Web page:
Ken BUGUL, Mame- Fatou NIANG, Alice DIOP and Bintou DEMBELE.
Traduit par Nana BRUCE-AMANQUAH
De l’article 🇫🇷 ( « Des Sénégalaises aux Sénégauloises » ) par Maïlys Diogo
On Monday 7 October 2019, La Grande Afrique’s team made its way to Columbia Global Centers in Paris to listen to a talk about what it means to be a female Senegalese artist in France. The title of the round table was especially important, “Des sénegalaises aux sénégauloises” in French, which could be translated in English as “From Senegalese to Gallo-Senegalese”. Whether born in Senegal and later emigrating to France or being born in France to Senegalese parents, the artists each had to learn to grapple their own identities with their art.
The speakers included filmmaker of Mariannes Noires Mame-Fatou NIANG, fellow documentary filmmaker Alice DIOP, choreographer and artistic director Bintou DEMBELE, and writer Ken Bugul. Acclaimed journalist and author Rokhaya Diallo moderated the round table.
Ken BUGUL, whose pseudonym means in Wolof “the one whom no one wants”, kicked off the discussion telling her story of growing up in Senegal under French colonial rule. It is while interacting with French culture at school that she learned about her supposed white and blue-eyed ancestors.
Next, Alice DIOP spoke of her experience as a french teenager of senegalese origin. Her 2007 documentary, Les Sénégalaises et la Sénégauloise, was made from what she described as the trauma she inherited from her parents, and their silence about the lives they had before moving to France. A trauma she says, that has made her “the orphan of a story that never happened.”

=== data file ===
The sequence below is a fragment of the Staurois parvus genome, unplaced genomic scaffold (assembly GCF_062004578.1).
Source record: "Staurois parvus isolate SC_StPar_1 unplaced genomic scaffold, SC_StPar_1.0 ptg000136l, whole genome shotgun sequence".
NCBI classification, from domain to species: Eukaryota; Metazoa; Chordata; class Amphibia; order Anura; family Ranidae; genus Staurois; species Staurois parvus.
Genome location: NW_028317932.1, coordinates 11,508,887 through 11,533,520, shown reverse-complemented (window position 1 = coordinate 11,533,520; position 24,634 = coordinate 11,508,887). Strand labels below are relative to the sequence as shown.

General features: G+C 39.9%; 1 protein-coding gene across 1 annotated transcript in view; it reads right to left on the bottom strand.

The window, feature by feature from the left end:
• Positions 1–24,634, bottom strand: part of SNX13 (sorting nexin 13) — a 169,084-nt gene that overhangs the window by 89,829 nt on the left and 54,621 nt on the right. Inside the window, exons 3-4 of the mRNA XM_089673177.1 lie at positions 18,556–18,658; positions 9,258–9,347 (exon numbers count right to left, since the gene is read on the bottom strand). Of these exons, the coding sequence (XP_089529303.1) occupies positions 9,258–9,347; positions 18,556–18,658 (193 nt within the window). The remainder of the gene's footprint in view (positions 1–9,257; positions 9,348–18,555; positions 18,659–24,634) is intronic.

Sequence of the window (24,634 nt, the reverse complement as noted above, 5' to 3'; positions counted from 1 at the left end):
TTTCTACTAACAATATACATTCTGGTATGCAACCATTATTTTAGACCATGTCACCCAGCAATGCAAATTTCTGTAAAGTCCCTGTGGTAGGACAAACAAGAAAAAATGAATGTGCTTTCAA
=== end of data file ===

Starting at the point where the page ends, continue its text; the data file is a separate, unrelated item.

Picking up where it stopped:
The perception and the depiction of the black woman.
The two last speakers, Bintou DEMBELE and Mame-Fatou NIANG talked about the perception and the depiction of the black woman. NIANG, in particular, is interested in the outskirts of urban literature. She has long reflected upon this topic after noticing that the France represented in the media looked nothing like her. Rich in her experience in the United States as a student at Louisiana State University and as a lecturer in Pennsylvania, she criticized the fact that to be black and appear on television, one must be African-American.
With that criteria and the lack of representation, how are you supposed to even identify yourself, let alone be able to tell your own story? This was the question that DEMBELE posed, and according to the dancer, creating afro-feminist productions is also a form of self-care; especially in a time where, as Alice DIOP explained, being a black woman in France is enough to drive anyone crazy.
What’s the main message?
The speakers closed the debate with the ubiquitously famous question: “where are you from?”. They spoke about the fact that being African doesn’t have to do with a certain skin color and that being black doesn’t equate to being African.
Furthermore, they talked about how, often, African creations are seen as others’ recreations, and how black characters always have to be exceptional in order to be recognized, like the kings in the well-known movies like Coming to America and Black Panther. In terms of moving forward,
Ken Bugul and Mame-Fatou Niang ended the discussion well when they reiterated the need to define ourselves for ourselves and to be defined as human beings first and foremost. Change is possible, however it also takes time.
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